University comes with many opportunities to try new things, meet new and different people, and explore unfamiliar areas of knowledge. But all these options can often be overwhelming and confusing. This is where student advising comes in, and of all the choices to be made at university, making an advising appointment is one of the best.

Every first-year student at CMU automatically gets an advising appointment with our Coordinator of Student Advising, Vern Kehler. This initial session helps students plan out their first year of classes and think about the degree programs they’re interested in. But student advising doesn’t stop there.

Malcolm explored both music and science at CMU!

Students can attend near-weekly academic workshops, held by professors and staff, on topics like note-taking, essay writing, speed reading, and many other helpful skills. Personally, I’ve always learned something new at these events!

CMU also offers financial counselling, specific academic advice from faculty advisors, and career advising. I sat down with Adelia Neufeld Wiens, CMU’s on-campus career counsellor, to talk about her work with students.

Malcolm: With all the advising options at CMU, what’s the difference between academic advising and what you do?

Adelia: Sometimes in academic advising sessions, students get bogged down with course choices and degree audit forms, which takes up most of their time. But I get to give students an opportunity to step back and ask the questions, “Who do I want to be? What am I good at? What am I passionate about?” It’s a chance to talk openly about the big picture and reflect.

So, career advising means a lot of resume work, right?

Academic advising helped Malcolm decide what he wanted to study.

Yes and no! From time to time, we’ll look at resumes. But lots of people can write good resumes, and lots of people can coach you on how to write a good resume. A resume can always be improved, but I’m really about asking, “Does your resume reflect who you are? And who are you outside of this piece of paper?” I’m a big believer in asking questions that help students get at that clarity of personality. When you think about these questions, it helps you practice your personal “elevator pitch.” And it’s fun!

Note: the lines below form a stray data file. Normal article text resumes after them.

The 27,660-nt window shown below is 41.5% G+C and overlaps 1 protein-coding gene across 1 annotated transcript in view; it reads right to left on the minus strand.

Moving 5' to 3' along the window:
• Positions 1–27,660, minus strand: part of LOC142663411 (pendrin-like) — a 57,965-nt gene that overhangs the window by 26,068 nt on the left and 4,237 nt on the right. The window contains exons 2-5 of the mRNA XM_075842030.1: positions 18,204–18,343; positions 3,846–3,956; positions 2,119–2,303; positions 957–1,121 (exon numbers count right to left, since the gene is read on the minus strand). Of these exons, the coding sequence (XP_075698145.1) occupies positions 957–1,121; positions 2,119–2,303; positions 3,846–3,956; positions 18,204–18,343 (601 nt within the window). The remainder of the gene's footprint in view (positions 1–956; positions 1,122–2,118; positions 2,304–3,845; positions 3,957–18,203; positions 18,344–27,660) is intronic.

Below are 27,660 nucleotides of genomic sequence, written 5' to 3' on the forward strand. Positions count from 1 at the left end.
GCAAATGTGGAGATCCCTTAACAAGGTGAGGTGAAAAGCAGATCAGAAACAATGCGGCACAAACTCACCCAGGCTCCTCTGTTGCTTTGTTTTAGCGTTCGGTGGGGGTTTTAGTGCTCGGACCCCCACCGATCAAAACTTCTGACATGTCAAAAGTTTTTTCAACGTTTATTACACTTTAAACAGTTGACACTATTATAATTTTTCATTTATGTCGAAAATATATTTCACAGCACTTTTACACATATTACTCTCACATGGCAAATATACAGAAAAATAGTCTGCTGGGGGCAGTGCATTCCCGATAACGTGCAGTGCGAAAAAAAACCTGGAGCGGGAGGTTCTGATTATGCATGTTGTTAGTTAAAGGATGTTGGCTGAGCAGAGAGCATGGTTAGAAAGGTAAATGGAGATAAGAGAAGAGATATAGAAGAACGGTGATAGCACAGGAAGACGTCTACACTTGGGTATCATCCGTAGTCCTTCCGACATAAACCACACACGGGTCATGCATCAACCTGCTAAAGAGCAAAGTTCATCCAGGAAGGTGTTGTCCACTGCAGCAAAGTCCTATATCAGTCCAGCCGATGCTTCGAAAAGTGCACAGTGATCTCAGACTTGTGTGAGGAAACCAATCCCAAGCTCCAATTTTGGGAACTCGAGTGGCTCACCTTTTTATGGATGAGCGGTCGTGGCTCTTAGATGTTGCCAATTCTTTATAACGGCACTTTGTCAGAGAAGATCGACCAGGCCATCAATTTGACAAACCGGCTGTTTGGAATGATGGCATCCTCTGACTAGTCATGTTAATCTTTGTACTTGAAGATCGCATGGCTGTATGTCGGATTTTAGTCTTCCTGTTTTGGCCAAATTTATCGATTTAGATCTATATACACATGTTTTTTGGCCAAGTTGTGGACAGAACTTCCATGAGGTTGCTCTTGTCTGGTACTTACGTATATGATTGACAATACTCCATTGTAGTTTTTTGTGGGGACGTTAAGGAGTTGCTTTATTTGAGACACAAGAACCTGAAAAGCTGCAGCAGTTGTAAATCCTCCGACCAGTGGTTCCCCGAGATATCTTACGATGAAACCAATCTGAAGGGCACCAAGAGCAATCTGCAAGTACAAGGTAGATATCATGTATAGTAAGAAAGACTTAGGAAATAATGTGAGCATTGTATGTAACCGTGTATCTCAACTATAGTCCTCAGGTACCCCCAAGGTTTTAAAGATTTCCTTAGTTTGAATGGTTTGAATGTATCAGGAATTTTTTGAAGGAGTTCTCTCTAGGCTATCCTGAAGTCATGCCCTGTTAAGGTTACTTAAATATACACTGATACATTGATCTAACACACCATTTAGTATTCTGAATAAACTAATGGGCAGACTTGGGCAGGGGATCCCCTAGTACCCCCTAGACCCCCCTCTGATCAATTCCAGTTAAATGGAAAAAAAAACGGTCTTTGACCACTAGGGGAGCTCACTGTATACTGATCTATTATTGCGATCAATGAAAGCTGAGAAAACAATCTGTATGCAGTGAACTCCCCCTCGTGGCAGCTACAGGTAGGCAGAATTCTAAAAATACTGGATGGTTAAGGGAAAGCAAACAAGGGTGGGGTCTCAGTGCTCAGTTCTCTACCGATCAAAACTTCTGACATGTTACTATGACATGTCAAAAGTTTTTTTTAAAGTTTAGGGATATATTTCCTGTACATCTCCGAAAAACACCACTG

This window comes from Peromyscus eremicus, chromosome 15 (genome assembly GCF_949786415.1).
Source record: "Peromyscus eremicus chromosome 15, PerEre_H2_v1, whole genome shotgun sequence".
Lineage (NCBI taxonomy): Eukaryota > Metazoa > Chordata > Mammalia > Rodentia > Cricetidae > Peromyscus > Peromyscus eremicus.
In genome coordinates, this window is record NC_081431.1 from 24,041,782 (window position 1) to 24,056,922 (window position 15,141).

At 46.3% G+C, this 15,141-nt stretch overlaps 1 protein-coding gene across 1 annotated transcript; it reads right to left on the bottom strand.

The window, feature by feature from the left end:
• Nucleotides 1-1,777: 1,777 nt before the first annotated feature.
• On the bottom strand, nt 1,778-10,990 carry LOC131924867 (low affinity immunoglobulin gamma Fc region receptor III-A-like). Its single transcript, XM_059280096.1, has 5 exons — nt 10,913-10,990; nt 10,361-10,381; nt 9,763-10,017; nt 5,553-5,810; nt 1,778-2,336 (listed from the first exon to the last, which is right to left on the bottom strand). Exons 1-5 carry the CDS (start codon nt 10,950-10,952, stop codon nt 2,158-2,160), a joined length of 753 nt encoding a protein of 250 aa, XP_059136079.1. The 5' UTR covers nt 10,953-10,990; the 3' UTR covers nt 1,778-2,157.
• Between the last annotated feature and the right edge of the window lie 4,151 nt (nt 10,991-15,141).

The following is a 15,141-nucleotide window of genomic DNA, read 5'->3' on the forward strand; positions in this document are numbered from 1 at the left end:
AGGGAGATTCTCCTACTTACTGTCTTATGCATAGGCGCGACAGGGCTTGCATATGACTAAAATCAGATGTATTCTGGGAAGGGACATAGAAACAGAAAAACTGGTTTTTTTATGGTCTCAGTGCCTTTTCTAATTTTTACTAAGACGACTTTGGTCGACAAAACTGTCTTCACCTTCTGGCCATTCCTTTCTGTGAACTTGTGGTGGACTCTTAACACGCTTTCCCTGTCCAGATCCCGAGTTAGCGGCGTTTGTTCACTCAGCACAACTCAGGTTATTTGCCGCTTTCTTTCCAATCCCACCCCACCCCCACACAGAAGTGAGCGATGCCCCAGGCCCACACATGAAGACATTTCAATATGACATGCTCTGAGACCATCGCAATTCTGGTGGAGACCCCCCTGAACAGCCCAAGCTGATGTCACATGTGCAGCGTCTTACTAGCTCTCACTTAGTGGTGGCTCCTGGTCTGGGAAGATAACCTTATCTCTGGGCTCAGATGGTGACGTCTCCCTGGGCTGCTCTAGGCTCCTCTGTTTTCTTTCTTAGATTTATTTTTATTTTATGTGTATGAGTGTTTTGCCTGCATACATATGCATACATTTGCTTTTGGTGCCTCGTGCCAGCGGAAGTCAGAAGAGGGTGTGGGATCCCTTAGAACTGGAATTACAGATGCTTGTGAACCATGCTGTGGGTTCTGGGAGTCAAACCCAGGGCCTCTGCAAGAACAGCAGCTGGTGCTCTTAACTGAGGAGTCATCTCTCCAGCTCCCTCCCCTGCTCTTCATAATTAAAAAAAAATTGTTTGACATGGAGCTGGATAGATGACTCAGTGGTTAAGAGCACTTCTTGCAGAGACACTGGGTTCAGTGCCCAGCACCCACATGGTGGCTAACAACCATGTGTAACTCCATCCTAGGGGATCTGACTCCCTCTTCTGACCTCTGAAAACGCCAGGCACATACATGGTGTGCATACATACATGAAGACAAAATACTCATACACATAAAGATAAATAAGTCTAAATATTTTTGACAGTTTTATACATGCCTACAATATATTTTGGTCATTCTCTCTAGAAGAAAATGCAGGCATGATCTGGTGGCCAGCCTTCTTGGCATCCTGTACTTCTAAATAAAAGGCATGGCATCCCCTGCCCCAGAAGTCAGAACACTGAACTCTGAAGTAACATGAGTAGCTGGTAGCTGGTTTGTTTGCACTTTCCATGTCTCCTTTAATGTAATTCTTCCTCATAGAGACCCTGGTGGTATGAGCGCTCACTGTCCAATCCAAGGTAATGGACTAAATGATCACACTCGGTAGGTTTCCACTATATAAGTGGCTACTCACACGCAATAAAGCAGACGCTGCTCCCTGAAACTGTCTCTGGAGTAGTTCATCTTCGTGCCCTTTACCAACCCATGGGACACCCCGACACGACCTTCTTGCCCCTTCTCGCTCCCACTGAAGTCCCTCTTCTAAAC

What advice do you have for students about to go into university?

Sometimes the question of “What do you want to be when you grow up?” is really more of an obstacle. High school students have heard it their entire lives. People had an answer that came easiest in Grade 2, which became the expected answer in Grade 9, and by Grade 12 they don’t have any other ideas. But university ends up being a reality check — maybe that answer doesn’t match who you are anymore. For some people it crashes and burns, but that’s okay!

I often use the word “strategize.” And the strategizing starts now! Not just in what classes you’re taking, but also in what you’re learning about yourself as you take these classes. The earlier you start, the more deep and meaningful your degree will be for you.

So, you like to take a look at the big picture?

CMU faculty and staff are here to help you!

Career advising is self-examination, but it’s not just “Me, me, me” — but, “Me in the context of other people.” I also encourage students to ask, “Who am I in the face of economic disparity? Or climate change?” And CMU is such a good place to do that.

What do you enjoy about advising students?

I love meeting first-year students. I like learning about what high school was like for them, what their hopes and dreams were and are, and what they’ve learned about themselves after a semester at CMU. And what do they find themselves drawn to now? I love watching when the light comes on.

Thanks for taking the time to chat! Any final thoughts for students?

Career advising isn’t about leaving the meeting thinking, “I know I’m going to be an accountant.” Instead, I like to help students get a better idea of what’s important to them and what their strengths are. And then, you can start exploring some new things.

Malcolm Reimer is a 2nd year Science student.